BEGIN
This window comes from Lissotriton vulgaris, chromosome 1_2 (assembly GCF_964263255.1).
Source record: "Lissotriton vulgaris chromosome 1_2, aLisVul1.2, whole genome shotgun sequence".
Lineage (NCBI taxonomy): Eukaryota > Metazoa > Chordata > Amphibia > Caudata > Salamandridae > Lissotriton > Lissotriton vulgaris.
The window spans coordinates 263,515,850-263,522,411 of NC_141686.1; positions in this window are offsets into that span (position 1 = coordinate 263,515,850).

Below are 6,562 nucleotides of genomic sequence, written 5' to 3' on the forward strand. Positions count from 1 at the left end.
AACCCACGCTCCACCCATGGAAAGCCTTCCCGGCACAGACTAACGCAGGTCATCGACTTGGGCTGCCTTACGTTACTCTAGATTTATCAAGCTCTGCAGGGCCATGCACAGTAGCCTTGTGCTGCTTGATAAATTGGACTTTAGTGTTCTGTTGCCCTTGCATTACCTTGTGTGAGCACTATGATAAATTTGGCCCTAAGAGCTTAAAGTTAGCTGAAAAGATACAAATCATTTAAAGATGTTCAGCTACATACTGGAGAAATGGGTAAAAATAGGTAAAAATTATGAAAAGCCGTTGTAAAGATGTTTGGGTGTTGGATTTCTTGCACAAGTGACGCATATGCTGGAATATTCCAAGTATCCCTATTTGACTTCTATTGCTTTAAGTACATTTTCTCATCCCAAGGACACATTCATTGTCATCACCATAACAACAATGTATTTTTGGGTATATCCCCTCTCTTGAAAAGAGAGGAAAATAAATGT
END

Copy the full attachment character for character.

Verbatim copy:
This window comes from Lissotriton vulgaris, chromosome 1_2 (assembly GCF_964263255.1).
Source record: "Lissotriton vulgaris chromosome 1_2, aLisVul1.2, whole genome shotgun sequence".
Lineage (NCBI taxonomy): Eukaryota > Metazoa > Chordata > Amphibia > Caudata > Salamandridae > Lissotriton > Lissotriton vulgaris.
The window spans coordinates 263,515,850-263,522,411 of NC_141686.1; positions in this window are offsets into that span (position 1 = coordinate 263,515,850).

Below are 6,562 nucleotides of genomic sequence, written 5' to 3' on the forward strand. Positions count from 1 at the left end.
AACCCACGCTCCACCCATGGAAAGCCTTCCCGGCACAGACTAACGCAGGTCATCGACTTGGGCTGCCTTACGTTACTCTAGATTTATCAAGCTCTGCAGGGCCATGCACAGTAGCCTTGTGCTGCTTGATAAATTGGACTTTAGTGTTCTGTTGCCCTTGCATTACCTTGTGTGAGCACTATGATAAATTTGGCCCTAAGAGCTTAAAGTTAGCTGAAAAGATACAAATCATTTAAAGATGTTCAGCTACATACTGGAGAAATGGGTAAAAATAGGTAAAAATTATGAAAAGCCGTTGTAAAGATGTTTGGGTGTTGGATTTCTTGCACAAGTGACGCATATGCTGGAATATTCCAAGTATCCCTATTTGACTTCTATTGCTTTAAGTACATTTTCTCATCCCAAGGACACATTCATTGTCATCACCATAACAACAATGTATTTTTGGGTATATCCCCTCTCTTGAAAAGAGAGGAAAATAAATGT